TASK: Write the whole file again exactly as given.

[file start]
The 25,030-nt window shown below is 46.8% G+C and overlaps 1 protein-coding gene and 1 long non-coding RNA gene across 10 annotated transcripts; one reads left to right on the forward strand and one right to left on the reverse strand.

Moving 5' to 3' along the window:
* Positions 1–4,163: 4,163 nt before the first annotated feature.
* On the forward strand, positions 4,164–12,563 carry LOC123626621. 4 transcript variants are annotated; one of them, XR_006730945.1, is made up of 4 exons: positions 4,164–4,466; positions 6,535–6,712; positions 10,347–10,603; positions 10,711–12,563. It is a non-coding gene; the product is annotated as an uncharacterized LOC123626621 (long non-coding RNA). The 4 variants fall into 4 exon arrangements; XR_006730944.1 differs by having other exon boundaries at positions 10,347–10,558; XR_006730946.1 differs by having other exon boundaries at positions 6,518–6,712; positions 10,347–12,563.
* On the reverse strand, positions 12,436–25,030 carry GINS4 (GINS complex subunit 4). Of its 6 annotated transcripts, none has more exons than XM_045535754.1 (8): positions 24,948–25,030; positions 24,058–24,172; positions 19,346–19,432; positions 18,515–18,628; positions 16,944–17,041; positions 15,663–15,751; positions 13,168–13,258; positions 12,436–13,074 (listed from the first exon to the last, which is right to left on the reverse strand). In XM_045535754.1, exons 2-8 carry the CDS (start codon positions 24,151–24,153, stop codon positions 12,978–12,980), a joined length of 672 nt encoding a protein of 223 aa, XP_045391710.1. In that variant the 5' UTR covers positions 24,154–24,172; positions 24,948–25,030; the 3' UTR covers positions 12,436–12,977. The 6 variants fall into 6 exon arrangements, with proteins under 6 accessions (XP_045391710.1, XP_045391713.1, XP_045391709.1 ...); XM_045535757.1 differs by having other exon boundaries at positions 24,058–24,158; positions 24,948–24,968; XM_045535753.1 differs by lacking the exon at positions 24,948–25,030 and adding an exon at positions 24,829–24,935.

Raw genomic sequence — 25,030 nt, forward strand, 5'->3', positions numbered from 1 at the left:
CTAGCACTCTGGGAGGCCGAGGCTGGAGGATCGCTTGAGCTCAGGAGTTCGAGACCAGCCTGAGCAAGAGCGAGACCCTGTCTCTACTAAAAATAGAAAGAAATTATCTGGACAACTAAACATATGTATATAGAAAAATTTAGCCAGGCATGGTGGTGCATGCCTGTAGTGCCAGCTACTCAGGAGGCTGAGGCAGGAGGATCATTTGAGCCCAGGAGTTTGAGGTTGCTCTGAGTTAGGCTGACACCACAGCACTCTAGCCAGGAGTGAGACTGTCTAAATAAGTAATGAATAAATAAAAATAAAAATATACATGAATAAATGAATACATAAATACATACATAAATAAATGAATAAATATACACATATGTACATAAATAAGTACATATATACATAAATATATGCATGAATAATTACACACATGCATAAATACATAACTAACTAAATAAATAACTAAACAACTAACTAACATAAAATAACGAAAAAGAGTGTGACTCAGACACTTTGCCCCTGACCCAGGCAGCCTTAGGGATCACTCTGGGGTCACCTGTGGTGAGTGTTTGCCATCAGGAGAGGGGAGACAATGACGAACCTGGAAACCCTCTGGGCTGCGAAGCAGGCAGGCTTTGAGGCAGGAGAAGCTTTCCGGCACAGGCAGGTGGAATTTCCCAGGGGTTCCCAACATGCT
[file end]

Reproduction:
The 25,030-nt window shown below is 46.8% G+C and overlaps 1 protein-coding gene and 1 long non-coding RNA gene across 10 annotated transcripts; one reads left to right on the forward strand and one right to left on the reverse strand.

Moving 5' to 3' along the window:
* Positions 1–4,163: 4,163 nt before the first annotated feature.
* On the forward strand, positions 4,164–12,563 carry LOC123626621. 4 transcript variants are annotated; one of them, XR_006730945.1, is made up of 4 exons: positions 4,164–4,466; positions 6,535–6,712; positions 10,347–10,603; positions 10,711–12,563. It is a non-coding gene; the product is annotated as an uncharacterized LOC123626621 (long non-coding RNA). The 4 variants fall into 4 exon arrangements; XR_006730944.1 differs by having other exon boundaries at positions 10,347–10,558; XR_006730946.1 differs by having other exon boundaries at positions 6,518–6,712; positions 10,347–12,563.
* On the reverse strand, positions 12,436–25,030 carry GINS4 (GINS complex subunit 4). Of its 6 annotated transcripts, none has more exons than XM_045535754.1 (8): positions 24,948–25,030; positions 24,058–24,172; positions 19,346–19,432; positions 18,515–18,628; positions 16,944–17,041; positions 15,663–15,751; positions 13,168–13,258; positions 12,436–13,074 (listed from the first exon to the last, which is right to left on the reverse strand). In XM_045535754.1, exons 2-8 carry the CDS (start codon positions 24,151–24,153, stop codon positions 12,978–12,980), a joined length of 672 nt encoding a protein of 223 aa, XP_045391710.1. In that variant the 5' UTR covers positions 24,154–24,172; positions 24,948–25,030; the 3' UTR covers positions 12,436–12,977. The 6 variants fall into 6 exon arrangements, with proteins under 6 accessions (XP_045391710.1, XP_045391713.1, XP_045391709.1 ...); XM_045535757.1 differs by having other exon boundaries at positions 24,058–24,158; positions 24,948–24,968; XM_045535753.1 differs by lacking the exon at positions 24,948–25,030 and adding an exon at positions 24,829–24,935.

Raw genomic sequence — 25,030 nt, forward strand, 5'->3', positions numbered from 1 at the left:
CTAGCACTCTGGGAGGCCGAGGCTGGAGGATCGCTTGAGCTCAGGAGTTCGAGACCAGCCTGAGCAAGAGCGAGACCCTGTCTCTACTAAAAATAGAAAGAAATTATCTGGACAACTAAACATATGTATATAGAAAAATTTAGCCAGGCATGGTGGTGCATGCCTGTAGTGCCAGCTACTCAGGAGGCTGAGGCAGGAGGATCATTTGAGCCCAGGAGTTTGAGGTTGCTCTGAGTTAGGCTGACACCACAGCACTCTAGCCAGGAGTGAGACTGTCTAAATAAGTAATGAATAAATAAAAATAAAAATATACATGAATAAATGAATACATAAATACATACATAAATAAATGAATAAATATACACATATGTACATAAATAAGTACATATATACATAAATATATGCATGAATAATTACACACATGCATAAATACATAACTAACTAAATAAATAACTAAACAACTAACTAACATAAAATAACGAAAAAGAGTGTGACTCAGACACTTTGCCCCTGACCCAGGCAGCCTTAGGGATCACTCTGGGGTCACCTGTGGTGAGTGTTTGCCATCAGGAGAGGGGAGACAATGACGAACCTGGAAACCCTCTGGGCTGCGAAGCAGGCAGGCTTTGAGGCAGGAGAAGCTTTCCGGCACAGGCAGGTGGAATTTCCCAGGGGTTCCCAACATGCT